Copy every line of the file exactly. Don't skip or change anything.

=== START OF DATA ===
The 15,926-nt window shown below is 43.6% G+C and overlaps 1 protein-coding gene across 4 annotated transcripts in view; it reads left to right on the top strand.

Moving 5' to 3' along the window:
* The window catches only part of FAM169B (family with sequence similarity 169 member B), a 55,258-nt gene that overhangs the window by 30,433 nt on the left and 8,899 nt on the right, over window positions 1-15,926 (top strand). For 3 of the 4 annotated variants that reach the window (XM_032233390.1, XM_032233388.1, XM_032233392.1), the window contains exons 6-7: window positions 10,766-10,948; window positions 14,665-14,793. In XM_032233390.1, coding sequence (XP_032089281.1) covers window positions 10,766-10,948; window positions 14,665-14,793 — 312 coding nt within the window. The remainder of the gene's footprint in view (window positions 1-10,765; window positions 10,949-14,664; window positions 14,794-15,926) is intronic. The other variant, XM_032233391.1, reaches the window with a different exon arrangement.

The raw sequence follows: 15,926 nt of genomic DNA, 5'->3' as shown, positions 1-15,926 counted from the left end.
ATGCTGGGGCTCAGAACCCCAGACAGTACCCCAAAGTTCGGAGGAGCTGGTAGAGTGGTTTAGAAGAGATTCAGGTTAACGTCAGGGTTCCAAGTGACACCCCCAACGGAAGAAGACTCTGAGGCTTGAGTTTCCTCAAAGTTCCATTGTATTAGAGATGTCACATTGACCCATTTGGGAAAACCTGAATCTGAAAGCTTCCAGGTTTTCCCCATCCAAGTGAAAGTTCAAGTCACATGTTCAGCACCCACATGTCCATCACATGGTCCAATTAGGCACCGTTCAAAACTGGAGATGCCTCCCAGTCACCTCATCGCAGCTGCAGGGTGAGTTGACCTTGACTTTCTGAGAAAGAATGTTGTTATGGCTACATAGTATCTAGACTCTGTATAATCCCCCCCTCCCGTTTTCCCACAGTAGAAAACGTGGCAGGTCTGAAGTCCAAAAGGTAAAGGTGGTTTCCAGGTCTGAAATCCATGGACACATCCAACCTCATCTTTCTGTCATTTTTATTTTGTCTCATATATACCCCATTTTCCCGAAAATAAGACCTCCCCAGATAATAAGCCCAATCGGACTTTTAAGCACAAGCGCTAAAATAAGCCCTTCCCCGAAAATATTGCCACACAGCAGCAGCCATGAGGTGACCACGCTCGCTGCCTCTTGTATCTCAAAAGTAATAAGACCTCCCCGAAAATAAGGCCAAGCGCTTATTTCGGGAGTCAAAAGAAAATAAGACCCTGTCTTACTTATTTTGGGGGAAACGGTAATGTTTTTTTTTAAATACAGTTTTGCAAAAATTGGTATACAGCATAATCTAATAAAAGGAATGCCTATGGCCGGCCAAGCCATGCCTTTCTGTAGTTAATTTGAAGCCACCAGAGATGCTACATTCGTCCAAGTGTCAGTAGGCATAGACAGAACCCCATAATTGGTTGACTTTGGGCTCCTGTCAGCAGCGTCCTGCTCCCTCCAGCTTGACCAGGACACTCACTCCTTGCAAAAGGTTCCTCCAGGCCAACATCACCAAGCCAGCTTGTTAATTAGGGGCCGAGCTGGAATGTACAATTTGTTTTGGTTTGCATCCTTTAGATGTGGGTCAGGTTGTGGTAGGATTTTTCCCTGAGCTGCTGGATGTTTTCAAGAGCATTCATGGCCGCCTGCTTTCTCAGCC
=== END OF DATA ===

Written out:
The 15,926-nt window shown below is 43.6% G+C and overlaps 1 protein-coding gene across 4 annotated transcripts in view; it reads left to right on the top strand.

Moving 5' to 3' along the window:
* The window catches only part of FAM169B (family with sequence similarity 169 member B), a 55,258-nt gene that overhangs the window by 30,433 nt on the left and 8,899 nt on the right, over window positions 1-15,926 (top strand). For 3 of the 4 annotated variants that reach the window (XM_032233390.1, XM_032233388.1, XM_032233392.1), the window contains exons 6-7: window positions 10,766-10,948; window positions 14,665-14,793. In XM_032233390.1, coding sequence (XP_032089281.1) covers window positions 10,766-10,948; window positions 14,665-14,793 — 312 coding nt within the window. The remainder of the gene's footprint in view (window positions 1-10,765; window positions 10,949-14,664; window positions 14,794-15,926) is intronic. The other variant, XM_032233391.1, reaches the window with a different exon arrangement.

The raw sequence follows: 15,926 nt of genomic DNA, 5'->3' as shown, positions 1-15,926 counted from the left end.
ATGCTGGGGCTCAGAACCCCAGACAGTACCCCAAAGTTCGGAGGAGCTGGTAGAGTGGTTTAGAAGAGATTCAGGTTAACGTCAGGGTTCCAAGTGACACCCCCAACGGAAGAAGACTCTGAGGCTTGAGTTTCCTCAAAGTTCCATTGTATTAGAGATGTCACATTGACCCATTTGGGAAAACCTGAATCTGAAAGCTTCCAGGTTTTCCCCATCCAAGTGAAAGTTCAAGTCACATGTTCAGCACCCACATGTCCATCACATGGTCCAATTAGGCACCGTTCAAAACTGGAGATGCCTCCCAGTCACCTCATCGCAGCTGCAGGGTGAGTTGACCTTGACTTTCTGAGAAAGAATGTTGTTATGGCTACATAGTATCTAGACTCTGTATAATCCCCCCCTCCCGTTTTCCCACAGTAGAAAACGTGGCAGGTCTGAAGTCCAAAAGGTAAAGGTGGTTTCCAGGTCTGAAATCCATGGACACATCCAACCTCATCTTTCTGTCATTTTTATTTTGTCTCATATATACCCCATTTTCCCGAAAATAAGACCTCCCCAGATAATAAGCCCAATCGGACTTTTAAGCACAAGCGCTAAAATAAGCCCTTCCCCGAAAATATTGCCACACAGCAGCAGCCATGAGGTGACCACGCTCGCTGCCTCTTGTATCTCAAAAGTAATAAGACCTCCCCGAAAATAAGGCCAAGCGCTTATTTCGGGAGTCAAAAGAAAATAAGACCCTGTCTTACTTATTTTGGGGGAAACGGTAATGTTTTTTTTTAAATACAGTTTTGCAAAAATTGGTATACAGCATAATCTAATAAAAGGAATGCCTATGGCCGGCCAAGCCATGCCTTTCTGTAGTTAATTTGAAGCCACCAGAGATGCTACATTCGTCCAAGTGTCAGTAGGCATAGACAGAACCCCATAATTGGTTGACTTTGGGCTCCTGTCAGCAGCGTCCTGCTCCCTCCAGCTTGACCAGGACACTCACTCCTTGCAAAAGGTTCCTCCAGGCCAACATCACCAAGCCAGCTTGTTAATTAGGGGCCGAGCTGGAATGTACAATTTGTTTTGGTTTGCATCCTTTAGATGTGGGTCAGGTTGTGGTAGGATTTTTCCCTGAGCTGCTGGATGTTTTCAAGAGCATTCATGGCCGCCTGCTTTCTCAGCC